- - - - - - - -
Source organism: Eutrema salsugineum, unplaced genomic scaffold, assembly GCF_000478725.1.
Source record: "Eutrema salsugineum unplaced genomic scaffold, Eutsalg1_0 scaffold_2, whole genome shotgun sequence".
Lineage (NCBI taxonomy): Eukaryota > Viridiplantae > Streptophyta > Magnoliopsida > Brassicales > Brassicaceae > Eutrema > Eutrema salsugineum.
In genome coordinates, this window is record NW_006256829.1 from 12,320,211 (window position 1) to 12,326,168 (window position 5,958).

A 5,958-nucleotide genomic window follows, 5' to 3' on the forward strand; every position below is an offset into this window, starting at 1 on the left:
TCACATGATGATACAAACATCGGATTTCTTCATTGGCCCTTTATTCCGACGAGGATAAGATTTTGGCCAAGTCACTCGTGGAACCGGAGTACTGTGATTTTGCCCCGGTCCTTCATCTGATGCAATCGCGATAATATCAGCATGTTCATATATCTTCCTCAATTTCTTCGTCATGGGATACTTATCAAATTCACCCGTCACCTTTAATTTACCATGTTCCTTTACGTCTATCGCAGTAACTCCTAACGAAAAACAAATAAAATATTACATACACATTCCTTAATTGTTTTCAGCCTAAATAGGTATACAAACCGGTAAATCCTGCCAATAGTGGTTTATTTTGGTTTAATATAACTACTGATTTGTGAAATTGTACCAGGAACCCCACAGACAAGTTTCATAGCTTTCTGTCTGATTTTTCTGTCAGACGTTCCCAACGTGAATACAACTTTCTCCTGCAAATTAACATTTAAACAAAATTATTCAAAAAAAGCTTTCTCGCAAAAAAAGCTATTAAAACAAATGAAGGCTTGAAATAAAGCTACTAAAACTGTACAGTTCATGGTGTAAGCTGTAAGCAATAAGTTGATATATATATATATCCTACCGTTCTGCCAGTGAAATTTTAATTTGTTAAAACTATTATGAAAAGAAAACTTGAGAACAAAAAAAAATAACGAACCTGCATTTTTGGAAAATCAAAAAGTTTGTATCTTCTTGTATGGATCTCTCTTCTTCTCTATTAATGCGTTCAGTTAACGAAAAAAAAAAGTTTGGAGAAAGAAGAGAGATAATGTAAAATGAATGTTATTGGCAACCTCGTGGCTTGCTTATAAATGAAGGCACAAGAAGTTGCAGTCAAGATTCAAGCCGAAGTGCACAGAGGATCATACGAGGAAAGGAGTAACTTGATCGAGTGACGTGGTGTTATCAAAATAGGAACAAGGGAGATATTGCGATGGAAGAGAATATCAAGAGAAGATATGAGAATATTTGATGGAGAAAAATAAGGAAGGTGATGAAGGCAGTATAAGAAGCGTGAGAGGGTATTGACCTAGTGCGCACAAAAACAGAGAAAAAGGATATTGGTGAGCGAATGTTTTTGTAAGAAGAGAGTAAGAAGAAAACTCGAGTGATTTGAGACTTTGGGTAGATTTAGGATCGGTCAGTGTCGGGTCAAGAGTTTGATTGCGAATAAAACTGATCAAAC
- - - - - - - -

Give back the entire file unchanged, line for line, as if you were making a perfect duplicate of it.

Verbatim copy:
Source organism: Eutrema salsugineum, unplaced genomic scaffold, assembly GCF_000478725.1.
Source record: "Eutrema salsugineum unplaced genomic scaffold, Eutsalg1_0 scaffold_2, whole genome shotgun sequence".
Lineage (NCBI taxonomy): Eukaryota > Viridiplantae > Streptophyta > Magnoliopsida > Brassicales > Brassicaceae > Eutrema > Eutrema salsugineum.
In genome coordinates, this window is record NW_006256829.1 from 12,320,211 (window position 1) to 12,326,168 (window position 5,958).

A 5,958-nucleotide genomic window follows, 5' to 3' on the forward strand; every position below is an offset into this window, starting at 1 on the left:
TCACATGATGATACAAACATCGGATTTCTTCATTGGCCCTTTATTCCGACGAGGATAAGATTTTGGCCAAGTCACTCGTGGAACCGGAGTACTGTGATTTTGCCCCGGTCCTTCATCTGATGCAATCGCGATAATATCAGCATGTTCATATATCTTCCTCAATTTCTTCGTCATGGGATACTTATCAAATTCACCCGTCACCTTTAATTTACCATGTTCCTTTACGTCTATCGCAGTAACTCCTAACGAAAAACAAATAAAATATTACATACACATTCCTTAATTGTTTTCAGCCTAAATAGGTATACAAACCGGTAAATCCTGCCAATAGTGGTTTATTTTGGTTTAATATAACTACTGATTTGTGAAATTGTACCAGGAACCCCACAGACAAGTTTCATAGCTTTCTGTCTGATTTTTCTGTCAGACGTTCCCAACGTGAATACAACTTTCTCCTGCAAATTAACATTTAAACAAAATTATTCAAAAAAAGCTTTCTCGCAAAAAAAGCTATTAAAACAAATGAAGGCTTGAAATAAAGCTACTAAAACTGTACAGTTCATGGTGTAAGCTGTAAGCAATAAGTTGATATATATATATATCCTACCGTTCTGCCAGTGAAATTTTAATTTGTTAAAACTATTATGAAAAGAAAACTTGAGAACAAAAAAAAATAACGAACCTGCATTTTTGGAAAATCAAAAAGTTTGTATCTTCTTGTATGGATCTCTCTTCTTCTCTATTAATGCGTTCAGTTAACGAAAAAAAAAAGTTTGGAGAAAGAAGAGAGATAATGTAAAATGAATGTTATTGGCAACCTCGTGGCTTGCTTATAAATGAAGGCACAAGAAGTTGCAGTCAAGATTCAAGCCGAAGTGCACAGAGGATCATACGAGGAAAGGAGTAACTTGATCGAGTGACGTGGTGTTATCAAAATAGGAACAAGGGAGATATTGCGATGGAAGAGAATATCAAGAGAAGATATGAGAATATTTGATGGAGAAAAATAAGGAAGGTGATGAAGGCAGTATAAGAAGCGTGAGAGGGTATTGACCTAGTGCGCACAAAAACAGAGAAAAAGGATATTGGTGAGCGAATGTTTTTGTAAGAAGAGAGTAAGAAGAAAACTCGAGTGATTTGAGACTTTGGGTAGATTTAGGATCGGTCAGTGTCGGGTCAAGAGTTTGATTGCGAATAAAACTGATCAAAC